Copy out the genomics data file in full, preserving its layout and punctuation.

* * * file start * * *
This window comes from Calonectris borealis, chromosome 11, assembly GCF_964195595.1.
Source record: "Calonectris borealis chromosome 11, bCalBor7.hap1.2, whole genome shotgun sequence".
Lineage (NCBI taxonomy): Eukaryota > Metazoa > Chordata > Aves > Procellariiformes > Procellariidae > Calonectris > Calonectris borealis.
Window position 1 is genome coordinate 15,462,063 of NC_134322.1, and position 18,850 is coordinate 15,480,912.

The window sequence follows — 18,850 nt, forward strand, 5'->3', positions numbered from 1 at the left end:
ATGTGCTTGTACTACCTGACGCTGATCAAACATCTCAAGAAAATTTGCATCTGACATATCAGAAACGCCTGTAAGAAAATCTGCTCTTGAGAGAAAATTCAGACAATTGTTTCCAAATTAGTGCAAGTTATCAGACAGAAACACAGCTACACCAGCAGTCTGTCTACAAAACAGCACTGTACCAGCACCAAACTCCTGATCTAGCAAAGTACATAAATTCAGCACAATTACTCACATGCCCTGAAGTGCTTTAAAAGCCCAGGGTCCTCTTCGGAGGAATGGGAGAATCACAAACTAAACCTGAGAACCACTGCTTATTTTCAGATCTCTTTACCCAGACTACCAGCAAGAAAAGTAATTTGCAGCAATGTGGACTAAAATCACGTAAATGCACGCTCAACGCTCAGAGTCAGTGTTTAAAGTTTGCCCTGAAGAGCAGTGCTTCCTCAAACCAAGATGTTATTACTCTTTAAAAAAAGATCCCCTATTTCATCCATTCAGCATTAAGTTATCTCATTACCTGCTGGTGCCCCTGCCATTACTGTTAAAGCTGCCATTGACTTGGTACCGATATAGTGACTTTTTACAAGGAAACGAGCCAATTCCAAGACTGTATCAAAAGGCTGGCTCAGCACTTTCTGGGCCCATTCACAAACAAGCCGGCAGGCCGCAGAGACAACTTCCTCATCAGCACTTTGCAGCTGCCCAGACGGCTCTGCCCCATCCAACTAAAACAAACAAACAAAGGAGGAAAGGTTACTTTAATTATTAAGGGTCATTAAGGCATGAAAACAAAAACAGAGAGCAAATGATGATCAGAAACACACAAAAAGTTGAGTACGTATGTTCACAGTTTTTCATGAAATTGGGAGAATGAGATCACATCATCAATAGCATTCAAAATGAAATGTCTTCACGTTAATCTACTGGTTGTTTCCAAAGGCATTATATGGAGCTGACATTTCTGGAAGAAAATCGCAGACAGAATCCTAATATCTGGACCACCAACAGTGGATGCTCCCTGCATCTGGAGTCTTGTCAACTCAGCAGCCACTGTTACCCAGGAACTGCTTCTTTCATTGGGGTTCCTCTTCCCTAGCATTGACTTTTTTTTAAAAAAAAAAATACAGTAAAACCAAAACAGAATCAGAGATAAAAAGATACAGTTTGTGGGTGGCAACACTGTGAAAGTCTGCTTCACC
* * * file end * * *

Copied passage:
This window comes from Calonectris borealis, chromosome 11, assembly GCF_964195595.1.
Source record: "Calonectris borealis chromosome 11, bCalBor7.hap1.2, whole genome shotgun sequence".
Lineage (NCBI taxonomy): Eukaryota > Metazoa > Chordata > Aves > Procellariiformes > Procellariidae > Calonectris > Calonectris borealis.
Window position 1 is genome coordinate 15,462,063 of NC_134322.1, and position 18,850 is coordinate 15,480,912.

The window sequence follows — 18,850 nt, forward strand, 5'->3', positions numbered from 1 at the left end:
ATGTGCTTGTACTACCTGACGCTGATCAAACATCTCAAGAAAATTTGCATCTGACATATCAGAAACGCCTGTAAGAAAATCTGCTCTTGAGAGAAAATTCAGACAATTGTTTCCAAATTAGTGCAAGTTATCAGACAGAAACACAGCTACACCAGCAGTCTGTCTACAAAACAGCACTGTACCAGCACCAAACTCCTGATCTAGCAAAGTACATAAATTCAGCACAATTACTCACATGCCCTGAAGTGCTTTAAAAGCCCAGGGTCCTCTTCGGAGGAATGGGAGAATCACAAACTAAACCTGAGAACCACTGCTTATTTTCAGATCTCTTTACCCAGACTACCAGCAAGAAAAGTAATTTGCAGCAATGTGGACTAAAATCACGTAAATGCACGCTCAACGCTCAGAGTCAGTGTTTAAAGTTTGCCCTGAAGAGCAGTGCTTCCTCAAACCAAGATGTTATTACTCTTTAAAAAAAGATCCCCTATTTCATCCATTCAGCATTAAGTTATCTCATTACCTGCTGGTGCCCCTGCCATTACTGTTAAAGCTGCCATTGACTTGGTACCGATATAGTGACTTTTTACAAGGAAACGAGCCAATTCCAAGACTGTATCAAAAGGCTGGCTCAGCACTTTCTGGGCCCATTCACAAACAAGCCGGCAGGCCGCAGAGACAACTTCCTCATCAGCACTTTGCAGCTGCCCAGACGGCTCTGCCCCATCCAACTAAAACAAACAAACAAAGGAGGAAAGGTTACTTTAATTATTAAGGGTCATTAAGGCATGAAAACAAAAACAGAGAGCAAATGATGATCAGAAACACACAAAAAGTTGAGTACGTATGTTCACAGTTTTTCATGAAATTGGGAGAATGAGATCACATCATCAATAGCATTCAAAATGAAATGTCTTCACGTTAATCTACTGGTTGTTTCCAAAGGCATTATATGGAGCTGACATTTCTGGAAGAAAATCGCAGACAGAATCCTAATATCTGGACCACCAACAGTGGATGCTCCCTGCATCTGGAGTCTTGTCAACTCAGCAGCCACTGTTACCCAGGAACTGCTTCTTTCATTGGGGTTCCTCTTCCCTAGCATTGACTTTTTTTTAAAAAAAAAAATACAGTAAAACCAAAACAGAATCAGAGATAAAAAGATACAGTTTGTGGGTGGCAACACTGTGAAAGTCTGCTTCACC